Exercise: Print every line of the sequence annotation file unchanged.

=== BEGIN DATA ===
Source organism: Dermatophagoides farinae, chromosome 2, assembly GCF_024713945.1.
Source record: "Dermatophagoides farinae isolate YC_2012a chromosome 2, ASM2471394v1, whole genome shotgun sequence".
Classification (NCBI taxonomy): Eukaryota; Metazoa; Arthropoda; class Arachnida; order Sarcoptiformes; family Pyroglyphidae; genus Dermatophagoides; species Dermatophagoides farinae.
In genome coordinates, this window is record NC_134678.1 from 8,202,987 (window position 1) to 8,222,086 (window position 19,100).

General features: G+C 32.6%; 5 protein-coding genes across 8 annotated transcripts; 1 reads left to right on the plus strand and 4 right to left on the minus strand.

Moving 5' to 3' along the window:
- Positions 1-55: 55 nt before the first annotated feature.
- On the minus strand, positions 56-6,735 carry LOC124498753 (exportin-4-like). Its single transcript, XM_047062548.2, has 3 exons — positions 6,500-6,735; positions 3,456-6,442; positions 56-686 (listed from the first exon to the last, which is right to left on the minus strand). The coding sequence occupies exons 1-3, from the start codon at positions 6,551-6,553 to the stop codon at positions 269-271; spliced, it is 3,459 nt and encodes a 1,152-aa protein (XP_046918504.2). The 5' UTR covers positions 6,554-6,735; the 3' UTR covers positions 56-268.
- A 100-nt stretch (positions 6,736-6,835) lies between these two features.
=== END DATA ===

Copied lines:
Source organism: Dermatophagoides farinae, chromosome 2, assembly GCF_024713945.1.
Source record: "Dermatophagoides farinae isolate YC_2012a chromosome 2, ASM2471394v1, whole genome shotgun sequence".
Classification (NCBI taxonomy): Eukaryota; Metazoa; Arthropoda; class Arachnida; order Sarcoptiformes; family Pyroglyphidae; genus Dermatophagoides; species Dermatophagoides farinae.
In genome coordinates, this window is record NC_134678.1 from 8,202,987 (window position 1) to 8,222,086 (window position 19,100).

General features: G+C 32.6%; 5 protein-coding genes across 8 annotated transcripts; 1 reads left to right on the plus strand and 4 right to left on the minus strand.

Moving 5' to 3' along the window:
- Positions 1-55: 55 nt before the first annotated feature.
- On the minus strand, positions 56-6,735 carry LOC124498753 (exportin-4-like). Its single transcript, XM_047062548.2, has 3 exons — positions 6,500-6,735; positions 3,456-6,442; positions 56-686 (listed from the first exon to the last, which is right to left on the minus strand). The coding sequence occupies exons 1-3, from the start codon at positions 6,551-6,553 to the stop codon at positions 269-271; spliced, it is 3,459 nt and encodes a 1,152-aa protein (XP_046918504.2). The 5' UTR covers positions 6,554-6,735; the 3' UTR covers positions 56-268.
- A 100-nt stretch (positions 6,736-6,835) lies between these two features.